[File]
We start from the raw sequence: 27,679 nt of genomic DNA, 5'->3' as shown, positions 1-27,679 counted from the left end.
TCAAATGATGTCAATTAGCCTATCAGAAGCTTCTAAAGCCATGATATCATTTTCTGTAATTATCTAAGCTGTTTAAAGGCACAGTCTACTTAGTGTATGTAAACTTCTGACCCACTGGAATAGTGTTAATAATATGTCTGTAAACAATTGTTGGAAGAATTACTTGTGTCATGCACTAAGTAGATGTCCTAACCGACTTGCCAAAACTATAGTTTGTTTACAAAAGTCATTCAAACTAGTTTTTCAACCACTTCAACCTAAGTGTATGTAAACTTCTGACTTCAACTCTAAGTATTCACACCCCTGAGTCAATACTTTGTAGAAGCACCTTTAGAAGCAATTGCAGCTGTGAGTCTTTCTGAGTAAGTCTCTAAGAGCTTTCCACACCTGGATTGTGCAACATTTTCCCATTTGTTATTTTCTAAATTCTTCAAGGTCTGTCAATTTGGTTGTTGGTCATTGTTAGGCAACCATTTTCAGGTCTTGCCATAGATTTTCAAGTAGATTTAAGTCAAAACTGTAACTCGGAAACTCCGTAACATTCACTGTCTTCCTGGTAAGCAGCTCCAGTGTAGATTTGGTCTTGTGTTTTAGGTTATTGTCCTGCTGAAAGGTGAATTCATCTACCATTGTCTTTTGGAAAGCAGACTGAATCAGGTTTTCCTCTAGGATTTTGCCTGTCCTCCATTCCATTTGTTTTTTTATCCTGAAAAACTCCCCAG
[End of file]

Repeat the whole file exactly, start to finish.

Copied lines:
We start from the raw sequence: 27,679 nt of genomic DNA, 5'->3' as shown, positions 1-27,679 counted from the left end.
TCAAATGATGTCAATTAGCCTATCAGAAGCTTCTAAAGCCATGATATCATTTTCTGTAATTATCTAAGCTGTTTAAAGGCACAGTCTACTTAGTGTATGTAAACTTCTGACCCACTGGAATAGTGTTAATAATATGTCTGTAAACAATTGTTGGAAGAATTACTTGTGTCATGCACTAAGTAGATGTCCTAACCGACTTGCCAAAACTATAGTTTGTTTACAAAAGTCATTCAAACTAGTTTTTCAACCACTTCAACCTAAGTGTATGTAAACTTCTGACTTCAACTCTAAGTATTCACACCCCTGAGTCAATACTTTGTAGAAGCACCTTTAGAAGCAATTGCAGCTGTGAGTCTTTCTGAGTAAGTCTCTAAGAGCTTTCCACACCTGGATTGTGCAACATTTTCCCATTTGTTATTTTCTAAATTCTTCAAGGTCTGTCAATTTGGTTGTTGGTCATTGTTAGGCAACCATTTTCAGGTCTTGCCATAGATTTTCAAGTAGATTTAAGTCAAAACTGTAACTCGGAAACTCCGTAACATTCACTGTCTTCCTGGTAAGCAGCTCCAGTGTAGATTTGGTCTTGTGTTTTAGGTTATTGTCCTGCTGAAAGGTGAATTCATCTACCATTGTCTTTTGGAAAGCAGACTGAATCAGGTTTTCCTCTAGGATTTTGCCTGTCCTCCATTCCATTTGTTTTTTTATCCTGAAAAACTCCCCAG